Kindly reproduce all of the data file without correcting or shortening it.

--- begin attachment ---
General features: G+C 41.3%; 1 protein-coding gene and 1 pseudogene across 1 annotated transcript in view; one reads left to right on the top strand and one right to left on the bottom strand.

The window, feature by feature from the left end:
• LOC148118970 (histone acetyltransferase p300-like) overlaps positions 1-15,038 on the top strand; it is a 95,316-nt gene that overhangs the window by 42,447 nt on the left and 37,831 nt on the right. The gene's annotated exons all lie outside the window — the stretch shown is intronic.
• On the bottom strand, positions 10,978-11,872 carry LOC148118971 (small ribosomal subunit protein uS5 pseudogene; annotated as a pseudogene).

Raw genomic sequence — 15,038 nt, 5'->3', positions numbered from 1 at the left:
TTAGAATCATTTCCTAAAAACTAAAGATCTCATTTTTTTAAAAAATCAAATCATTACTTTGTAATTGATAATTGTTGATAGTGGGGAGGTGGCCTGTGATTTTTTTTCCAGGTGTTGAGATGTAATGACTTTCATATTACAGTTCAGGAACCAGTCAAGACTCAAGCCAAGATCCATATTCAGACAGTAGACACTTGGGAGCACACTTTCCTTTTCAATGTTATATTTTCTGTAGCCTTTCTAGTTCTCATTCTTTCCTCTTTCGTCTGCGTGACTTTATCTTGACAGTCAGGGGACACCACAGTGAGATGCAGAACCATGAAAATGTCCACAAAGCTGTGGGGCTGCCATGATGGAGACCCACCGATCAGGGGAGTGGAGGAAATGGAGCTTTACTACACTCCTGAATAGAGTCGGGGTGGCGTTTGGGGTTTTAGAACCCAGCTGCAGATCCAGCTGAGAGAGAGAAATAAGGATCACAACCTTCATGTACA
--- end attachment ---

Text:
General features: G+C 41.3%; 1 protein-coding gene and 1 pseudogene across 1 annotated transcript in view; one reads left to right on the top strand and one right to left on the bottom strand.

The window, feature by feature from the left end:
• LOC148118970 (histone acetyltransferase p300-like) overlaps positions 1-15,038 on the top strand; it is a 95,316-nt gene that overhangs the window by 42,447 nt on the left and 37,831 nt on the right. The gene's annotated exons all lie outside the window — the stretch shown is intronic.
• On the bottom strand, positions 10,978-11,872 carry LOC148118971 (small ribosomal subunit protein uS5 pseudogene; annotated as a pseudogene).

Raw genomic sequence — 15,038 nt, 5'->3', positions numbered from 1 at the left:
TTAGAATCATTTCCTAAAAACTAAAGATCTCATTTTTTTAAAAAATCAAATCATTACTTTGTAATTGATAATTGTTGATAGTGGGGAGGTGGCCTGTGATTTTTTTTCCAGGTGTTGAGATGTAATGACTTTCATATTACAGTTCAGGAACCAGTCAAGACTCAAGCCAAGATCCATATTCAGACAGTAGACACTTGGGAGCACACTTTCCTTTTCAATGTTATATTTTCTGTAGCCTTTCTAGTTCTCATTCTTTCCTCTTTCGTCTGCGTGACTTTATCTTGACAGTCAGGGGACACCACAGTGAGATGCAGAACCATGAAAATGTCCACAAAGCTGTGGGGCTGCCATGATGGAGACCCACCGATCAGGGGAGTGGAGGAAATGGAGCTTTACTACACTCCTGAATAGAGTCGGGGTGGCGTTTGGGGTTTTAGAACCCAGCTGCAGATCCAGCTGAGAGAGAGAAATAAGGATCACAACCTTCATGTACA